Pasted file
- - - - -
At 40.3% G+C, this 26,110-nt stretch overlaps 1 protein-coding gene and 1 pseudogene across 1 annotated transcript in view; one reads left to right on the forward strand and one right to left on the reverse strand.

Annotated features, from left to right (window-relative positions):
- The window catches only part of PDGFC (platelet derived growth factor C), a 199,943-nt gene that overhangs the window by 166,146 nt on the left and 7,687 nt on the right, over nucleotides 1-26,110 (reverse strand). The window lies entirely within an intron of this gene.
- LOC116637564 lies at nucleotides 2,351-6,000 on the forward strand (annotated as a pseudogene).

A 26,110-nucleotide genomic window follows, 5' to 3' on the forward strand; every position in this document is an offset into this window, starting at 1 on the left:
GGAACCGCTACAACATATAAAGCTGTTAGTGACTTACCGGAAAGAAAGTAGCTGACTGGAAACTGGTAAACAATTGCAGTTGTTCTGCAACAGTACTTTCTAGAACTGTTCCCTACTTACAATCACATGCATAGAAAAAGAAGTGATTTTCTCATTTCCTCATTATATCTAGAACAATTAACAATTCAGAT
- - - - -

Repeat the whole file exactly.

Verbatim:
At 40.3% G+C, this 26,110-nt stretch overlaps 1 protein-coding gene and 1 pseudogene across 1 annotated transcript in view; one reads left to right on the forward strand and one right to left on the reverse strand.

Annotated features, from left to right (window-relative positions):
- The window catches only part of PDGFC (platelet derived growth factor C), a 199,943-nt gene that overhangs the window by 166,146 nt on the left and 7,687 nt on the right, over nucleotides 1-26,110 (reverse strand). The window lies entirely within an intron of this gene.
- LOC116637564 lies at nucleotides 2,351-6,000 on the forward strand (annotated as a pseudogene).

A 26,110-nucleotide genomic window follows, 5' to 3' on the forward strand; every position in this document is an offset into this window, starting at 1 on the left:
GGAACCGCTACAACATATAAAGCTGTTAGTGACTTACCGGAAAGAAAGTAGCTGACTGGAAACTGGTAAACAATTGCAGTTGTTCTGCAACAGTACTTTCTAGAACTGTTCCCTACTTACAATCACATGCATAGAAAAAGAAGTGATTTTCTCATTTCCTCATTATATCTAGAACAATTAACAATTCAGAT